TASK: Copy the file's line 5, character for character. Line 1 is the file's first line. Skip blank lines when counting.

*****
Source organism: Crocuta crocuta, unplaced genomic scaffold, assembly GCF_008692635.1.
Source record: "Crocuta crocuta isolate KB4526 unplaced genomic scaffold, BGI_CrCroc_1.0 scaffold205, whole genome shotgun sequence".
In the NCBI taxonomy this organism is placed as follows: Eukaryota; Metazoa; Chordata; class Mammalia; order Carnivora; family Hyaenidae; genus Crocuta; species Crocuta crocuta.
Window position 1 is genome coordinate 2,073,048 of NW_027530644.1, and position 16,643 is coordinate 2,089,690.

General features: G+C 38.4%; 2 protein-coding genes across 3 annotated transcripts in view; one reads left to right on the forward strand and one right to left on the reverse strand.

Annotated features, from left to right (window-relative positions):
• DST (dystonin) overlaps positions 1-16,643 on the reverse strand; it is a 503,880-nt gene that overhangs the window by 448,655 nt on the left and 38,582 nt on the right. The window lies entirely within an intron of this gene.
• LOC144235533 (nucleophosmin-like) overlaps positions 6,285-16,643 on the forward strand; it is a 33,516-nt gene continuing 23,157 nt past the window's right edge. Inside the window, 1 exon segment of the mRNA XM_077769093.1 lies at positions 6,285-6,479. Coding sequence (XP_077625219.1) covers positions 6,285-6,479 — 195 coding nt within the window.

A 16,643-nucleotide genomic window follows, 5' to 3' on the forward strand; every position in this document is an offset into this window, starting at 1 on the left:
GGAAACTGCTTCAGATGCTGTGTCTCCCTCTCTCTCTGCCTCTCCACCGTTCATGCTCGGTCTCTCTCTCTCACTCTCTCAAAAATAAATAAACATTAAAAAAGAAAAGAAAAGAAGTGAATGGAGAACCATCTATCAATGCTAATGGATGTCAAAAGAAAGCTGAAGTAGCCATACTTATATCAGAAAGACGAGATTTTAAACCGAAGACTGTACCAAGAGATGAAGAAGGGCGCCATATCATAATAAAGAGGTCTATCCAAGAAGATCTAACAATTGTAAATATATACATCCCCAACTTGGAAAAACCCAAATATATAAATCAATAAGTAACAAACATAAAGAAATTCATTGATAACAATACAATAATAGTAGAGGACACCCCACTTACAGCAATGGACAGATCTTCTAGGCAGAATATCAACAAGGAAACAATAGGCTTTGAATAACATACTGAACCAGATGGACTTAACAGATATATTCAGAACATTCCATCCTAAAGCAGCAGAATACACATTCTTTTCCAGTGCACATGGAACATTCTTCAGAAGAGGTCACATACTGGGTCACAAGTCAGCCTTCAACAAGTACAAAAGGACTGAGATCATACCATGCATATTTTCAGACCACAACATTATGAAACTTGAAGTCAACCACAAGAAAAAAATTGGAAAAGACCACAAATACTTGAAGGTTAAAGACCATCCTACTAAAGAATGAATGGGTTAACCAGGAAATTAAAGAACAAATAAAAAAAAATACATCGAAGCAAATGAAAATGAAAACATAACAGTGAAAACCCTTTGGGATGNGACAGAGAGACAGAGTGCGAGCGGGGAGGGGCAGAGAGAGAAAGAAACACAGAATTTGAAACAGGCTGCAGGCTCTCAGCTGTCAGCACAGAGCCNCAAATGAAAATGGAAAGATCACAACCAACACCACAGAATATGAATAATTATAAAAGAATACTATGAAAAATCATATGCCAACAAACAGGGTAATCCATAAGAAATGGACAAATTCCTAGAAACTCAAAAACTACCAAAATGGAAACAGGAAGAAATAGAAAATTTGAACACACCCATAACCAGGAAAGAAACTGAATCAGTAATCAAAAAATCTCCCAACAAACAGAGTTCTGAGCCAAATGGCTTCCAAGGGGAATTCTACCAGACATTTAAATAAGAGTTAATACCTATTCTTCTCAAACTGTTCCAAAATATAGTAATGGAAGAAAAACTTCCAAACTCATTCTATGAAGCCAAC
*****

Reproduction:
General features: G+C 38.4%; 2 protein-coding genes across 3 annotated transcripts in view; one reads left to right on the forward strand and one right to left on the reverse strand.